The 13.(Tiger) Kompanie, of Panzer Regiment Großdeutschland, reported on the performance of the 88 mm KwK 36 L/56, when their Tigers engaged the T-34: "First round hits were usually achieved at ranges between 800 to 1,000 meters. At these ranges, the Panzer Granate (they are referring to the PzGr. 39 APCBC ammunition) absolutely penetrated through the frontal armor, and usually still destroyed the engine at the rear of the T-34 tank. In 80 percent of the cases, shots from the same range hitting the side of the hull toward the rear of the tank resulted in the fuel tanks exploding. Even at ranges of 1,500 and longer, during favorable weather, it is possible to succeed in penetrating the T-34 with minimal expenditure of ammunition" (JENTZ, Thomas L.; Germany's TIGER Tanks - Tiger I and II: Combat Tactics; op. cit.). Many more reports like this one attest to the precedent arguments on the superior performance of the 88 mm KwK 36 L/56 gun.

Tiger I, firing at long range.
The Tiger I, with its 88 KwK 36 L/56 gun, coupled with superior optics, could accurately hit targets at ranges the enemy could not even aim at.

Accuracy and Penetration Tables for the 8.8 cm KwK 36 L/56.

The 8.8 cm KwK 36 L/56 was a very accurate gun capable of first round hits at over 1,000 meters - the Tiger I actually started first round killing at 1,200 meters, under combat conditions. Considering that the Tiger I was nearly impervious to penetration by most tank and anti-tank guns at normal combat ranges (+/- 800 meters), these were the two main assets (Firepower + Armor Protection) that made it possible for the Tiger I to virtually dominate the battlefield. The long and powerful 88 mm KwK 36 L/56 could outrange and outshoot nearly all Allied tanks, and this allowed the Tiger I to stand off and engage targets as it chose.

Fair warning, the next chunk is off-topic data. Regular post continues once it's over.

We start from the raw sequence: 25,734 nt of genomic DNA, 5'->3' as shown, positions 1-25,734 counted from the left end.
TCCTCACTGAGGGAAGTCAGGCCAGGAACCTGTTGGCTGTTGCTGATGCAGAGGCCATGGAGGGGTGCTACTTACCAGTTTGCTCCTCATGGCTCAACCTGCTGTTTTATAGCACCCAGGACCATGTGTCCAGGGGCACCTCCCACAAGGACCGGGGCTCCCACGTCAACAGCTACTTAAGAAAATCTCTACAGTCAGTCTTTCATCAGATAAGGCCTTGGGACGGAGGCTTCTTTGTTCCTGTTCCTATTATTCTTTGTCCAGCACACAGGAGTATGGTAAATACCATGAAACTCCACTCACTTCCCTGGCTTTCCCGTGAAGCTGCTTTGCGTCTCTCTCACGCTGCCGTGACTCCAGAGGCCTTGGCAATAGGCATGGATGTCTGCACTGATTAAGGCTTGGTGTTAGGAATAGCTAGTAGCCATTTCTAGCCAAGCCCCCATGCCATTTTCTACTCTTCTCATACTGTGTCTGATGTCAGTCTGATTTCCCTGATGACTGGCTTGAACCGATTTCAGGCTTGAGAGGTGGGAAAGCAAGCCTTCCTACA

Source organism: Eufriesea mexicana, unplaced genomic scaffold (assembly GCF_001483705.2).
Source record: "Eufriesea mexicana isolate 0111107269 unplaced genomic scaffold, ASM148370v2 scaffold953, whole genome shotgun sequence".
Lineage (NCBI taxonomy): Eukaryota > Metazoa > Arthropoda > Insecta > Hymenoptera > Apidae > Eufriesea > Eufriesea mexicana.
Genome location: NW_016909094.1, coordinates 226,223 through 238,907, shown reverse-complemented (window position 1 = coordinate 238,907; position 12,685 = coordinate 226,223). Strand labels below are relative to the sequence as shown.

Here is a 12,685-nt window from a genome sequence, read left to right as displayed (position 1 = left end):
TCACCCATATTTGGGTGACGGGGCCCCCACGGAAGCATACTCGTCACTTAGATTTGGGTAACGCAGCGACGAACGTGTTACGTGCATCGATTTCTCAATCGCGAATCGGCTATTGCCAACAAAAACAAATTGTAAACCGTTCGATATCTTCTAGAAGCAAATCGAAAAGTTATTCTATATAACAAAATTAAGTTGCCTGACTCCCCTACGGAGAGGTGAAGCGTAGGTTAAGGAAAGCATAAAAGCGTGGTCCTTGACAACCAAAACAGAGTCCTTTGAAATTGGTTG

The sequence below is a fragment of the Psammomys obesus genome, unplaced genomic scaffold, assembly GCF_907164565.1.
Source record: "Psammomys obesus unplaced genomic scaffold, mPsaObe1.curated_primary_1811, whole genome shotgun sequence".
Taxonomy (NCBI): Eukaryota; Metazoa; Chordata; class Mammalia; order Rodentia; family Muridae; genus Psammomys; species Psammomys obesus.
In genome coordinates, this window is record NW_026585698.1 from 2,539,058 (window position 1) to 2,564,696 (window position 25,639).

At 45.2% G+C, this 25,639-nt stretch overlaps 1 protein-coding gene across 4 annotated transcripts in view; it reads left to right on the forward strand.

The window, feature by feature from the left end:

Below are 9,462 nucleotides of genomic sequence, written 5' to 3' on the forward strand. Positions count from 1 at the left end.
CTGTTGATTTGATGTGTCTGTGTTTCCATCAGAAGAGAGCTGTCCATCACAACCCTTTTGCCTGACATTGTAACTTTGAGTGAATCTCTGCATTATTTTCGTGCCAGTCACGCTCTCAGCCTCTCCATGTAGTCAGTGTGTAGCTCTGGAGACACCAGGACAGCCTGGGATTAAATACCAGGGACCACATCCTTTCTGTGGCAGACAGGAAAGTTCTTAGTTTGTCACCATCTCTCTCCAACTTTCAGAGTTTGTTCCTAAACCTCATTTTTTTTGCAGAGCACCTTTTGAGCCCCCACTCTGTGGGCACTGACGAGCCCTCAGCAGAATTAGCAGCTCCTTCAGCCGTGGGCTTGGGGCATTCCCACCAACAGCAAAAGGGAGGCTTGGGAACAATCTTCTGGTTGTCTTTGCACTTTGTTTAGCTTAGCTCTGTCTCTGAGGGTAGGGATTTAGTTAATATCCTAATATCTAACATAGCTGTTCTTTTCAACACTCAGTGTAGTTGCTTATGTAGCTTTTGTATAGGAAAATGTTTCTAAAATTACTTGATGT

On 21 July 1943, General der Panzertruppe Breith, commander of the III.Panzer - Korps, issued the following directive: "Based on experience in the recent battles, I issue the following instructions for the cooperation of Tigers with other weapons: As a result of its high performance weapon and strong armor, the Tiger should be used primarily against enemy tanks and anti-tank weapons and secondarily - and then only as a complete exception - against infantry units. As experience has shown, its weapons allow the Tiger to fight enemy tanks at ranges of 2,000 meters and longer, which has especially worked on the morale of the opponent. As a result of the strong armor, it is possible to close to short range with the enemy tanks without being seriously damaged by the hits. Still, the Tiger should attempt to start engaging enemy tanks at ranges over 1,000 meters".